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My time at M&S

by: Rabbi Jeremy Rosen - Last updated: 2004-06-18

Jeremy Rosen

Jeremy Rosen

In the summer of 1967 I had returned to London from my yeshiva in Israel to explore the possibilities of a job as a rabbi.

One afternoon I went with my late mother to have tea with Lord (Israel) Sieff who was an old family friend (and Chairman of the Governors of Carmel College). He was the boss of Marks and Spencer, that great institution of British retailing. It was founded by Jews and it is now the subject of a much-publicized take-over bid by another Jew ( who coincidentally was a pupil at Carmel College, Philip Green).

Lord Sieff asked me what I intended to do. I said that I wanted to go into the rabbinate.

‘Why?’ He asked me in surprise. Not an unexpected question given that my father had tried to persuade me to become an architect.

‘Because I want to do something that I think will benefit the Judaism and the Jewish people through education.’

He was not a religious man and I don’t think the idea of spreading religious fervour particularly appealed to him but the word ’education’ had always resonated with him.

‘Come into Marks and Spencer,’ He said ‘ we have thousands of Jewish employees and a talented chappie like you could have a really serious educational impact in our company. Tell you what I’ll do. I’ll hand you over to my grandson and he’ll arrange for you to join our management-training scheme. You can give it a try and see for yourself if I’m right or not. And if you don’t like it then you can always go into the Rabbinate and good luck to you!’

Now that was indeed an offer I couldn’t refuse. And so I did turn up at Baker Street Headquarters suitably dressed and prepared.

I entered a world of such passionate conviction and dedication it was almost like being in Yeshiva. There was a mood of absolute confidence in the vision that was rooted in a glorious past, memorialized in an exhibition that everyone was required to familiarize themselves with and sustained by traditions of folklore and myth.

They were very proud of the ideals of the company and its commitment to excellence, to finding the best product at a reasonable price, to ensure that suppliers had clean, modern factories and wherever they were in the world treated their workers well. The staff was devoted and excessively loyal. They were given all sorts of benefits and perks. The whole place was like a happy clappy convention of religious converts, believers all, totally dedicated to the good of the community. There were indeed many Jews in the company and it was considered important to fly the flag for Israel and try to encourage its industry. It actually helped your promotion prospects. Lots of time was spent on extra curricular activity to help Jewish and Zionist causes.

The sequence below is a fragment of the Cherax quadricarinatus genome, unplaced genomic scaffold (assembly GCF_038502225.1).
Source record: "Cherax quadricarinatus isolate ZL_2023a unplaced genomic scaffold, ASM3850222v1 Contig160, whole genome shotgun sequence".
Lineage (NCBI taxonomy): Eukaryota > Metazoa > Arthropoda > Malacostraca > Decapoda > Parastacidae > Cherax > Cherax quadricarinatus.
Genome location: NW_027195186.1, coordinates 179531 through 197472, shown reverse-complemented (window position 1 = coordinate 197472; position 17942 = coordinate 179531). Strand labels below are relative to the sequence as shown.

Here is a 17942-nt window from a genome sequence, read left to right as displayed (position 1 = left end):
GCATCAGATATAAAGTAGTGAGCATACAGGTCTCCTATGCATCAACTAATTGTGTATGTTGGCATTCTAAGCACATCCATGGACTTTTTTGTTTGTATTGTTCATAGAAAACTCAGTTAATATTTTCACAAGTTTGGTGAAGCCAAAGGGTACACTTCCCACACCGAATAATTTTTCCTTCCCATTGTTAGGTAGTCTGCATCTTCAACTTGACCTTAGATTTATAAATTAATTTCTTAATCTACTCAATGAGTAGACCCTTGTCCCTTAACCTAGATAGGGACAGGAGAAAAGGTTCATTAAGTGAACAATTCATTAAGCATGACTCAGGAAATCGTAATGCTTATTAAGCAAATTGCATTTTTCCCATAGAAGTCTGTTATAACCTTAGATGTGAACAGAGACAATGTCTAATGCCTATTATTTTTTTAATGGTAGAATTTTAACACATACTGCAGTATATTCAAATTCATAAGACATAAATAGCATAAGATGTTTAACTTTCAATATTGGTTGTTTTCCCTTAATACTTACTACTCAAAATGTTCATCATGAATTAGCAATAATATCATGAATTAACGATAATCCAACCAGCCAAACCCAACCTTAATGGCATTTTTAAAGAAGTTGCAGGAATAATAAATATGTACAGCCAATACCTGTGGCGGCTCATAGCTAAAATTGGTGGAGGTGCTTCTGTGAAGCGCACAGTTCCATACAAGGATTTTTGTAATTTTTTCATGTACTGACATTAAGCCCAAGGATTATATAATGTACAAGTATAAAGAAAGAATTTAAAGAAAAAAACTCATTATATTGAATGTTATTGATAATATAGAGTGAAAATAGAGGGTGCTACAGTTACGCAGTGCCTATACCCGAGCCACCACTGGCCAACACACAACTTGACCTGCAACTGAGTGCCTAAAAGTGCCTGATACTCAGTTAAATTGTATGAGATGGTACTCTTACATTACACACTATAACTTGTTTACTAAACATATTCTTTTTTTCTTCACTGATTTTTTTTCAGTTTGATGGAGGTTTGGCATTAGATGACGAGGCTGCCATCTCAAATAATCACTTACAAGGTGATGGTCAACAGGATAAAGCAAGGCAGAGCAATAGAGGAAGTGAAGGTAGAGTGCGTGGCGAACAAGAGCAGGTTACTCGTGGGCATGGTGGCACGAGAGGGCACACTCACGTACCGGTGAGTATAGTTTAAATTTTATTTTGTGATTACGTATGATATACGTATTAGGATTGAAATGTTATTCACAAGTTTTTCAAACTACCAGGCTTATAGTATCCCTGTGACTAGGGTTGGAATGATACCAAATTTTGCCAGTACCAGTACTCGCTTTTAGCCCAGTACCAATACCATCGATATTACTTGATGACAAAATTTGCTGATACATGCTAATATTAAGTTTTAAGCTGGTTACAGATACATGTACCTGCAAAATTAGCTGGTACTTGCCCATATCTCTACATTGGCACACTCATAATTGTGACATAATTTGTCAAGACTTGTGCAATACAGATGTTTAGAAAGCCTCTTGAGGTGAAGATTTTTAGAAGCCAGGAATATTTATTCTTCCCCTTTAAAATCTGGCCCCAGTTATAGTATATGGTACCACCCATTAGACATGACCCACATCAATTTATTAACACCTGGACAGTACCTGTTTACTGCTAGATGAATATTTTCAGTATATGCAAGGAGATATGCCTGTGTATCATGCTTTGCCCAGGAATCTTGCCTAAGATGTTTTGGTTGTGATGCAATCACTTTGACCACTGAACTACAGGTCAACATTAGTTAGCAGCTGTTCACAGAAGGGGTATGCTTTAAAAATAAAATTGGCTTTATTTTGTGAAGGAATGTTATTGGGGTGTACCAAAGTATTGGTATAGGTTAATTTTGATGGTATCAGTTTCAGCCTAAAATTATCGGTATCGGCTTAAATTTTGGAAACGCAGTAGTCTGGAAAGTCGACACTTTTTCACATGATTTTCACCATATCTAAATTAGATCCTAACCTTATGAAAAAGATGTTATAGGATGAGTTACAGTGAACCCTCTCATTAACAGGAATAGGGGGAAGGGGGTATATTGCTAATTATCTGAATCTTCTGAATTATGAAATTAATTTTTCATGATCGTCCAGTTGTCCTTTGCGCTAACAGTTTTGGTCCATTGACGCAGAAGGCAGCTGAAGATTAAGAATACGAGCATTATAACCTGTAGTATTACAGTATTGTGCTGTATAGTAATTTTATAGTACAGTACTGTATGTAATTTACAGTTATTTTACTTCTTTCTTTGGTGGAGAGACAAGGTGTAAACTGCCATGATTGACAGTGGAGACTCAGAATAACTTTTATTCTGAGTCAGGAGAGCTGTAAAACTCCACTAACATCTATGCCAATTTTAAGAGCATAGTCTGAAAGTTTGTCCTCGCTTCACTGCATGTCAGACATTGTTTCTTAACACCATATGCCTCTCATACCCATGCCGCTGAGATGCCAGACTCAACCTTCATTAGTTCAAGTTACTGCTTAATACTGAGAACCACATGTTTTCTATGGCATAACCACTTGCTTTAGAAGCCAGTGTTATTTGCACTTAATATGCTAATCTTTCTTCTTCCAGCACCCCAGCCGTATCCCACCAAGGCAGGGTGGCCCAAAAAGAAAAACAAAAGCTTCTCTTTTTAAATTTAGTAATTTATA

It was an eye opener. I had never before seen such religious conviction outside of a yeshiva. I had thought you only worshipped God with such passion ( or maybe your soccer team). It was very impressive. But of course it meant that you had to dedicate yourself soul and body to the company. There was absolutely no room for doubters. Several of my co trainees left to pursue successful careers as very individualist entrepreneurs elsewhere.

I had a wonderful and an illuminating time. I learnt a great deal that actually helped me in the rabbinate and in Jewish Education. But I decided not to stay. I wanted to focus and to concentrate. For me it wasn’t enough to educate as a sideline. And I was not the sort of person to dedicate myself unquestioningly to a commercial ideal. 

And there lies the clue as to why, I think, M&S eventually started to decline. There comes a time when changing circumstances call for heresy, for totally different ways of responding to a crisis. Then the very qualities that helped in the past can get in the way of change.

Now when you go into M&S and you can see the difference in the staff. You can feel the absence of the passion. It is very sad to see such a fine noble and in its time groundbreaking example of benevolent yet successful commercialism slowly lose its touch. If Philip Green can restore the passion he deserves to succeed. But so do the present staff if they can restore the glory days of old where important as profit was, the spirit mattered just as much if not more.

The lesson I learnt is that most humans can be excited by passion and spirit. You just have to find the right way of putting it across. And sometimes charlatans succeed too. But conversely, no matter how good the vision, if there is no passion to sustain it, it declines. And that is true for Judaism too.

Shabbat Shalom

Jeremy